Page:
Some entertaining pension reading (not an oxymoron!)

While we wait breathlessly for legislative shoes to drop on Colorado PERA pension reforms, we can pass our time perusing interesting writing on public sector pensions. And no, believe it or not, that is not an oxymoron.

We recently came across this interesting economics-focused online newsletter, aimed primarily at “pension geeks.” It’s written by Allison Schrager, a New York-based economist and writer. It’s worth perusing. She seems to be non-partisan and non-ideological, which should be refreshing to most readers in this day and age. She also has a nice, breezy style.

Here are a couple of excerpts from her latest installment, focused on pension economics.

The holidays featured a series of poorly reported stories about pensions. They highlighted many reporters’ inexplicable defined benefit (DB) fetish. As you may know, I am pension-type agnostic. Under certain circumstances, a good DB plan can be better than a good defined contribution (DC) plan. But I’ll take a good, or bad, DC plan over a bad DB plan. If I ever change jobs, I’ll even take a bad DC over a good DB…

Here’s the real deal: DB benefits are expensive because they cover both longevity and market risk. These benefits are expensive to guarantee and there is always an incentive to underfund pensions because the benefits are paid far in the future, when the people who designed these guarantees are gone—just look at public sector pensions…

Many things killed DB plans in the private sector; a main culprit was ERISA, legislation which forced employers to recognize these costs and properly fund DB benefits. Firms weren’t just greedy or screwed by Wall Street. Finally, they had to realize the true cost of their promises…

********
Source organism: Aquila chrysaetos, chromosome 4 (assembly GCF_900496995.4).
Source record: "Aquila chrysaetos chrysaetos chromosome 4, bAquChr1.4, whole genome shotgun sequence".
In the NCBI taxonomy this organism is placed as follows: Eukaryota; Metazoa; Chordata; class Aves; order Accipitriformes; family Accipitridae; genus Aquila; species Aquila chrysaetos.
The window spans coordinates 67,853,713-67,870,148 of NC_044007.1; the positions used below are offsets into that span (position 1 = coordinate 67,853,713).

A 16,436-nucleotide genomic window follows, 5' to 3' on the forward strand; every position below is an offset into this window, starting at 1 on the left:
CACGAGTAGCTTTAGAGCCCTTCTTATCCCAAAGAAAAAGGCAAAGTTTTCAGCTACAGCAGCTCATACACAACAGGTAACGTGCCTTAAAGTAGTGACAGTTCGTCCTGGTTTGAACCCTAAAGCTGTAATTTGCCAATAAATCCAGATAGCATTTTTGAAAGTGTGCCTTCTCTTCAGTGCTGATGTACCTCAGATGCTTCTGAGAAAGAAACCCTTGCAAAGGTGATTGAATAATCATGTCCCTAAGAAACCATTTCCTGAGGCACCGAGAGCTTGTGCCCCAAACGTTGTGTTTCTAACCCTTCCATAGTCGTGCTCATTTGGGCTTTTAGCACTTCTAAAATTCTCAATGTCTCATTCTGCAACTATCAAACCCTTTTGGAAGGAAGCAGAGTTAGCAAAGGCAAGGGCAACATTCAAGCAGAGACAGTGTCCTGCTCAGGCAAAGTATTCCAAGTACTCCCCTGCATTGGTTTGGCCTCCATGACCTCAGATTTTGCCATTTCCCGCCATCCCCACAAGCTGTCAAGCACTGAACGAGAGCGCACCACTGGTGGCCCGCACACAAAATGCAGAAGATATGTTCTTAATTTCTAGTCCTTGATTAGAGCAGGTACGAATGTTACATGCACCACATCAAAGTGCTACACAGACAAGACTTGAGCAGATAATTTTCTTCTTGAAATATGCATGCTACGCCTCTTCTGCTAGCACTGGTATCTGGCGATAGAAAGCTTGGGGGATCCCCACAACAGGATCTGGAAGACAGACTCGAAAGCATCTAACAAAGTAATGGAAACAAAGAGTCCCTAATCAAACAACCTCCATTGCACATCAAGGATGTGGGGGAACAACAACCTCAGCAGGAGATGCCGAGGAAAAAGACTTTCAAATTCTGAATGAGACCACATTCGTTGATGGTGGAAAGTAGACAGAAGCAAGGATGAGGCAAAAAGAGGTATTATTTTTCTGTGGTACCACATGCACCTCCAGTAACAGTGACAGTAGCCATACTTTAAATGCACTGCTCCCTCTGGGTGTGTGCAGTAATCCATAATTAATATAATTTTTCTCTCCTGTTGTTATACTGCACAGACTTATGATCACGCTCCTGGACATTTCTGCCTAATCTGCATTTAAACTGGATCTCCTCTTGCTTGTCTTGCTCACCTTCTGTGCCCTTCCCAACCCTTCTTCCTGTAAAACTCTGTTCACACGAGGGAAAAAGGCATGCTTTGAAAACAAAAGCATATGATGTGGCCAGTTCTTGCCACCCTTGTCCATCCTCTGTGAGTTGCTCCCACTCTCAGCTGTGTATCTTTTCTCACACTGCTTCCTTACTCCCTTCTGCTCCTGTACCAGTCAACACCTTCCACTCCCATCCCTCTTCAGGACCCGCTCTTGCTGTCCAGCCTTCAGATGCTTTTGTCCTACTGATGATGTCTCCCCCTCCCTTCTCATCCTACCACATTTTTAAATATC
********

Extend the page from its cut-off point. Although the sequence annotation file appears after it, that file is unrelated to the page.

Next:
I am curious how it will all work out. Many plans are underfunded and cutting benefits is unusual, or even illegal. The state, or corporate, DB benefits individuals actually get aren’t that large. Once people can’t work and are vulnerable, it seems especially cruel to cut their benefits. Older people also have time to assemble and lobby—all of this means pension benefits are hardly ever cut…

A lot of people think a pension fund manager’s job is to score the highest possible return. Some managers behave this way, and this is often how they are judged. Actually, their job is to meet their obligations with as little risk as possible. This is the tension, as more risk increases the odds of paying benefits, but risk also increases the odds of a big shortfall.

Low interest rates make the job harder because managers need to take more risk to make their return targets. The problem is that even stocks are expensive. What to do? Take even bigger risks with alternatives and private markets. There are higher expected returns (allegedly), but also illiquidity and high fees. I am sure that will work out.

No Comments

Post a Comment